Web Page Publishing

Setting Up Your Network Account

Before you can start using your web space you need to contact Kevin Kelly (kelly@whitman.edu) and request space be setup for your account.

Writing and Uploading Files

The files that make up a web page or website can be created using all manner of different software applications. Anything from incredibly powerful and complex applications like Macromedia Dreamweaver to the most basic and simple text editor can be used. It should also be noted that your website can be created and published through two different methods.

  1. Build your site locally (on your own computer or in one of the labs) and publish it to the "remote server" after it's finished. All you need to build a site by this method is a simple text editor or WYSIWYG program, and an FTP client.
    • Text Editors : Notepad (Windows) and TextEdit (Mac) come pre-installed in their respective operating systems. More powerful text editors such as Notepad++ (Windows) and TextWrangler (Mac) have features such as "Syntax Highlighting" that makes writing code much easier, and are available for free download at their respective websites.
    • WYSIWYG (What You See Is What You Get) editors allow you to intuitively create web pages without having to know much if any HTML or other coding language, though they also have some powerful coding-specific features as well. Macromedia Dreamweaver, one of the most popular WYSIWYG applications is installed on select lab computers, and is available for purchase from the Macromedia website. Nvu, a solid open source and cross-platform alternative is available free for download at www.Nvu.com.
    • It is NOT recommended that you use word processors such as Microsoft Word to create and edit website files. Documents can't easily be saved in the proper text format, and the code that these applications generate is disgustingly messy to the point of being nonfunctional and unrenderable.
    • Information regarding FTP clients and uploading your files can be found in our FTP Documentation.
  2. Write directly to files on the server. The straightforward way of doing this is by logging into the server via SSH, and using a serverside text editor such as PICO. More information about this can be found in our SSH Documentation. Also, some applications have built-in FTP functionality that mimics editing files directly on the server.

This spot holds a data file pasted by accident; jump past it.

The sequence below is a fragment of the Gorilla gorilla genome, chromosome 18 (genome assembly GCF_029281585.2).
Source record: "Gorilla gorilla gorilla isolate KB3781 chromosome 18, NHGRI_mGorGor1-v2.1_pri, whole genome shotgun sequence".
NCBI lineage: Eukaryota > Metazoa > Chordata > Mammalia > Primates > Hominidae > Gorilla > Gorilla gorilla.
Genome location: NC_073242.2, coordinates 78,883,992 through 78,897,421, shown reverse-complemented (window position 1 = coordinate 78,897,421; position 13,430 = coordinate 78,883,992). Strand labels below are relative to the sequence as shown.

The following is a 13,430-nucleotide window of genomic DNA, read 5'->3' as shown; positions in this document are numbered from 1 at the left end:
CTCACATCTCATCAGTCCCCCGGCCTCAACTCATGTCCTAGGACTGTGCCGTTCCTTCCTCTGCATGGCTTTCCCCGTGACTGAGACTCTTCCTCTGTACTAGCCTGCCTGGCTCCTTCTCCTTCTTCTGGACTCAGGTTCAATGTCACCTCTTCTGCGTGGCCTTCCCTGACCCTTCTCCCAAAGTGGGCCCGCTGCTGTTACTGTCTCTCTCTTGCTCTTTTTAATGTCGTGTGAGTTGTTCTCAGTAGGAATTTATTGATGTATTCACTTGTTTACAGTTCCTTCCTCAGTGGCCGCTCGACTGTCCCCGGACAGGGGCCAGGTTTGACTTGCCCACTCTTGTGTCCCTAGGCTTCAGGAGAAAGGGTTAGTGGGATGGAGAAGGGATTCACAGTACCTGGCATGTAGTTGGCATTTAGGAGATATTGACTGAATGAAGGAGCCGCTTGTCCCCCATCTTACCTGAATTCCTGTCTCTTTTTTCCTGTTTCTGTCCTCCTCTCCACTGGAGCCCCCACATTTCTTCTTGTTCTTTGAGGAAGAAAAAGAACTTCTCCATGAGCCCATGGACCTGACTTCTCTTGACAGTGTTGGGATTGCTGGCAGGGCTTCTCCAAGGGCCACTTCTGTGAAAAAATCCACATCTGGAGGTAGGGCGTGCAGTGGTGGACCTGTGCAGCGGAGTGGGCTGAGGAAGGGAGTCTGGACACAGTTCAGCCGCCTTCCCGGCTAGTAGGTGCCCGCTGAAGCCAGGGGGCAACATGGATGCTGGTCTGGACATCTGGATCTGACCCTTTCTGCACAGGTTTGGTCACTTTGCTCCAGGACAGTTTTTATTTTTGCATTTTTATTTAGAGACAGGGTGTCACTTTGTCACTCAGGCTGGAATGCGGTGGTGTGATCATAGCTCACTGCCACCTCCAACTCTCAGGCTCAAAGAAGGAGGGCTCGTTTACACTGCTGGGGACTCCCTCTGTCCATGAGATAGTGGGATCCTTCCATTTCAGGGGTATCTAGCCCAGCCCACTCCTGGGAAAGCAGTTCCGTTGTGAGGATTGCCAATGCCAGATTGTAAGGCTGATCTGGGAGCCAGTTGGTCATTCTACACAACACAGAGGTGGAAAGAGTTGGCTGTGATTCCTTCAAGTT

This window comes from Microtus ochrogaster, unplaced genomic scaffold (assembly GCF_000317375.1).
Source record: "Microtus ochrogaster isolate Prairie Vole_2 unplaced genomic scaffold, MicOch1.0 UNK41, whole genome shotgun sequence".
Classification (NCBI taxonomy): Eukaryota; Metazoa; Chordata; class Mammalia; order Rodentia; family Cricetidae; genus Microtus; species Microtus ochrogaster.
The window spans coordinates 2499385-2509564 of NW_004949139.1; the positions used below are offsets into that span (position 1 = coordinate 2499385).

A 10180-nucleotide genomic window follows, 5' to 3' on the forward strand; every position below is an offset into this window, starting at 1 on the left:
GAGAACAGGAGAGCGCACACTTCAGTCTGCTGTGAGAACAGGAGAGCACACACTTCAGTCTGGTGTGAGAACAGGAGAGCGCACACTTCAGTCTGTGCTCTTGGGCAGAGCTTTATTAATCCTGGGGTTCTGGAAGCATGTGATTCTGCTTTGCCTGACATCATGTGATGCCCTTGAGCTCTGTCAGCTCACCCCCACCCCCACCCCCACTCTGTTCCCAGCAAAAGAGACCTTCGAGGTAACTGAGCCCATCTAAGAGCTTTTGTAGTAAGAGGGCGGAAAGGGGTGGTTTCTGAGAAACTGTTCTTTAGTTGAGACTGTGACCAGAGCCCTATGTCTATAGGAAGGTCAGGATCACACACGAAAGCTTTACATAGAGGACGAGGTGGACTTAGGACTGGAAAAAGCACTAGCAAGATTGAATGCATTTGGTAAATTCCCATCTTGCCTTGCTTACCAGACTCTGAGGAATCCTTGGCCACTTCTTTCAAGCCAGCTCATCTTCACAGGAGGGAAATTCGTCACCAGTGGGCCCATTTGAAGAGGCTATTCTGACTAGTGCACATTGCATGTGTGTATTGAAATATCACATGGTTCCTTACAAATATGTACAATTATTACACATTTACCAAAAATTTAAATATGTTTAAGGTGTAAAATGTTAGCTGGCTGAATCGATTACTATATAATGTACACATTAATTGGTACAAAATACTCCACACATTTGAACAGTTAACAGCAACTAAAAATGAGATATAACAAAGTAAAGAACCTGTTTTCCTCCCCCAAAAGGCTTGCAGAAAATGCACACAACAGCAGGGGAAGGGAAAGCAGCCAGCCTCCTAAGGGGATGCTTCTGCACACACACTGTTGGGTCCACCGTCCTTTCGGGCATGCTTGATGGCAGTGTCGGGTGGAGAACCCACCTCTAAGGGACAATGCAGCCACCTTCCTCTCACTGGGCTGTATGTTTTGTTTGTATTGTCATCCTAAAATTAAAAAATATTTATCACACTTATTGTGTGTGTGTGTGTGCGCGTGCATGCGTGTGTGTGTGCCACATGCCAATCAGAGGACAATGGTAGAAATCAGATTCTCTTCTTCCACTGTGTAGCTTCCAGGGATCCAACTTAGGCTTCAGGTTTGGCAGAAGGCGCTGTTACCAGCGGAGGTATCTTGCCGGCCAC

Learning the Basics of HTML

In the words of the World Wide Web Consortium (W3C):

"HTML is the lingua franca for publishing hypertext on the World Wide Web. It is a non-proprietary format based upon SGML, and can be created and processed by a wide range of tools, from simple plain text editors - you type it in from scratch- to sophisticated WYSIWYG authoring tools. HTML uses tags such as <h1> and </h1> to structure text into headings, paragraphs, lists, hypertext links etc."

What does that all mean? Basically, HTML is the primary language that makes up pages on the World Wide Web. The W3C maintains comprehensive documentation and specifications for HTML and a large number of other language standards. Since the full specification document is a mind-boggling sensory overload to someone new to HTML, the W3C also has a set of introductory guides:

It should be noted that HTML is primarily a means to organize and identify elements and sections within a page. As of this writing, the standard for formatting a page, its content, and generally "making it pretty-looking" has shifted from HTML expressions to a separate specialized language called Cascading Style Sheet.

Learning the Basics of CSS

" Cascading Style Sheets (CSS) is a simple mechanism for adding style (e.g. fonts, colors, spacing) to Web documents."
Separating formatting information from your HTML and storing it in CSS will be of incredible convenience for any web site that has more than just a single page. The time spent setting up a CSS file is very well-spent. Below are a few resources to help you get started with CSS.

Your Home Page's Address

  • The URL of your home page will be http://people.whitman.edu/~ [your User Name]/
  • Important note about naming your source file: The ~ in your URL directs the browser to look in your html directory for a file called index.html. Hence, your home page MUST be named index.html if you want it to show up when the above URL is entered.
  • Regardless of whether or not there is an index.html file in your html directory, you can view any web page you create by typing the above address plus the filename. For example, if you want to view the file home.html, use the following URL:
    • http://people.whitman.edu/~User Name/home.html

However, if you do not have an index.html file, you technically do not have a home page on your designated server - you may have a series of web pages that will show up when you type in the correct URL, but there will not be a default first page (ie - a home page) that browsers are directed to automatically from the list of Whitman people's home pages.

There are links on the people.whitman.edu home page to lists of Whitman students, faculty, and staff with home pages on the Whitman personal webpage servers. The lists are dynamic - they are updated by a script that runs once a day. The script adds a link to an individual's home page if the user has a file named index.html in the 'html' directory of their designated server account.

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